Yeah, that’s right. The king (Jonathan Rhys-Meyers) commands you to return your library materials. Sticky note found on library DVD cover.
You wouldn’t expect to get important civics lessons on democracy from a long dead, absolute monarch like Henry VIII and yet that’s what four seasons of The Tudors have underlined for me. With your indulgence, gentle friends, here’s what I’ve learned from the saga of Bluff King Hal and his six wives:
- The importance of a merit system for the promotion and advancement of government officials or uneasy lie the heads that pander to the crown. One of the overwhelming take-aways from the series is the number of yes-men that Henry surrounded himself with. The surest way to rise was to cater to the king and, as the series opens, we see Henry loading titles and riches onto guys whose only accomplishment is being the king’s buddy. You might think that being the king’s BFF would set you up for life, but Henry was mercurial and more than one high-ranking courtier loses his rank, his liberty, and often his head. With such a wealth of instructive examples stuck on spikes on the Tower Wall, any noble with an ounce of sense should have stayed away, but without a merit system of appointment, the king’s favor is the only way to get close to the center of power. Lack of a professional civil service and a clear cut chain of command cripples the state as illustrated when Henry is knocked unconscious during a joust and the whole government comes to a halt.
- The (major league) importance of the separation of church and state. Henry divides his realm by insisting that personal religious belief and patriotism (loyalty to the crown) are one and the same thing. The intrusion of the church into politics and the intrusion of the state into people’s private lives leads to widespread suffering, civil unrest, and persecution.
- The importance of a system of checks and balances. Corrupt as it was, the power of the Catholic Church served as a counterweight to the power of the king. Once the power of the Catholic Church in England is broken, there is no way to check his excesses. The king’s decisions are simply rubber stamped by his Privy Council (Cabinet) and the Parliament. The end result is that there is no real rule of law. The law is simply whatever the king decides to be written or re-written and is driven by his moods and his own political considerations.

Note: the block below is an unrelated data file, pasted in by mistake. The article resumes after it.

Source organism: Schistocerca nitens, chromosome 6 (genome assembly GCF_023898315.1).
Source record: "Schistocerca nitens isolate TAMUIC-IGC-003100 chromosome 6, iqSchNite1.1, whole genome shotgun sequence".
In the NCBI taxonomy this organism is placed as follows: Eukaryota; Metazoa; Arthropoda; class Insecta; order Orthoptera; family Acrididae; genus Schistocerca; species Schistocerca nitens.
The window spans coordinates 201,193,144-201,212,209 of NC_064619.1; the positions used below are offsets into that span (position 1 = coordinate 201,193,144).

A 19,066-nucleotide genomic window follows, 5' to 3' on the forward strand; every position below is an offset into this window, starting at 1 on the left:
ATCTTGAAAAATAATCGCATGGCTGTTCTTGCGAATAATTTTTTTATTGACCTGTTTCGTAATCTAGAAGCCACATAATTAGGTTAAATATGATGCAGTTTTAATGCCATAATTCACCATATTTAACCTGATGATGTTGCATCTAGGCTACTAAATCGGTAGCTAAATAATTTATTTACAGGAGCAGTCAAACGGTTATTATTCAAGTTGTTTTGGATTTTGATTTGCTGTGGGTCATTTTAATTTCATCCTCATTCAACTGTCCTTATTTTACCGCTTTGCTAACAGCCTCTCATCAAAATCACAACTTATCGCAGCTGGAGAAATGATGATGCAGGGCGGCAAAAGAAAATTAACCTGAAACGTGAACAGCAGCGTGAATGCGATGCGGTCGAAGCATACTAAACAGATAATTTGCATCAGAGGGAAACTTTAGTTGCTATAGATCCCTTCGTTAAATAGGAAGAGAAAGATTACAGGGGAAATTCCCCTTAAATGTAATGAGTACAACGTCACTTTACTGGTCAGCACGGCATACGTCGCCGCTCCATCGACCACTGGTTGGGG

- The importance of equality for women. This series has made me re-evaluate the character of Anne Boelyn who is generally known to history as just another one of King Henry’s mistresses. Historically, even Thomas Cromwell, her political rival, described her as smart, spirited, and courageous. Yet as queen, the most powerful woman in the kingdom, Anne’s only role as far as Henry is concerned is to bear him a son and wave from the balcony. To the high spirited, intellectual Anne that must have been unbearably constraining. Had Henry spent as much time confirming his daughters to the succession instead of chasing a male heir, he could have spared himself a lot of heartbreak and his people a lot of suffering. True, England hadn’t had a female ruler since the Empress Matilda and, in fairness to Henry, he was attempting to advert another civil war, but the irony of the situation is that the British people wind up accepting the rule of his daughter, Elizabeth I, who reigns over them for 40 golden years.
- The importance of civil rights (right to peaceably assemble, right to petition government for redress of grievances, freedom of the press, etc.). When people in the North of England rise up to protest the dissolution of the de facto social service agencies in the areas (the monasteries), Henry immediately classifies them as traitors and ruthlessly supresses them. The Northerners don’t hate the king and they don’t want to de-throne him, but English commoners have no real voice in government and no legitimate way to halt policies that are doing them harm.
- The importance of the media (plays and the printing press in Tudor England) in talking about the issues of the time. Although it is only given a couple of off-hand references, one shouldn’t underestimate the role of the new technologies (e.g. plays and the printing press) in spreading new ideas and reinforcing government policy. Government-sponsored dramatic works were an easy way to communicate with a populace that still had a strong oral tradition. The other advantage of plays was that they operated on a more emotional, less intellectual basis. The printing press enabled books and pamphlets to be turned out more quickly and in greater quantities. That meant, for example, that sufficiently educated people could now read the Bible in their own language and draw their own conclusions about the text.
- The importance of the rule of by, of, and for the common people. Was there ever a group that felt more entitled than Henry and his nobles? And were there ever a people so hard done by as the British under his rule? Throughout the series, we see commoners suffering greatly from lack of care, lack of justice, and just a general lack of competent governance while Henry and the rest of the Tudor aristocracy simply don’t give two finger snaps.
So, if you are feeling down in the dumps about our democracy, go ahead and watch The Tudors. I guarantee you’ll be appreciating your basic freedoms a whole lot more–and ready to raise a rebellion against the monarchy–by the end.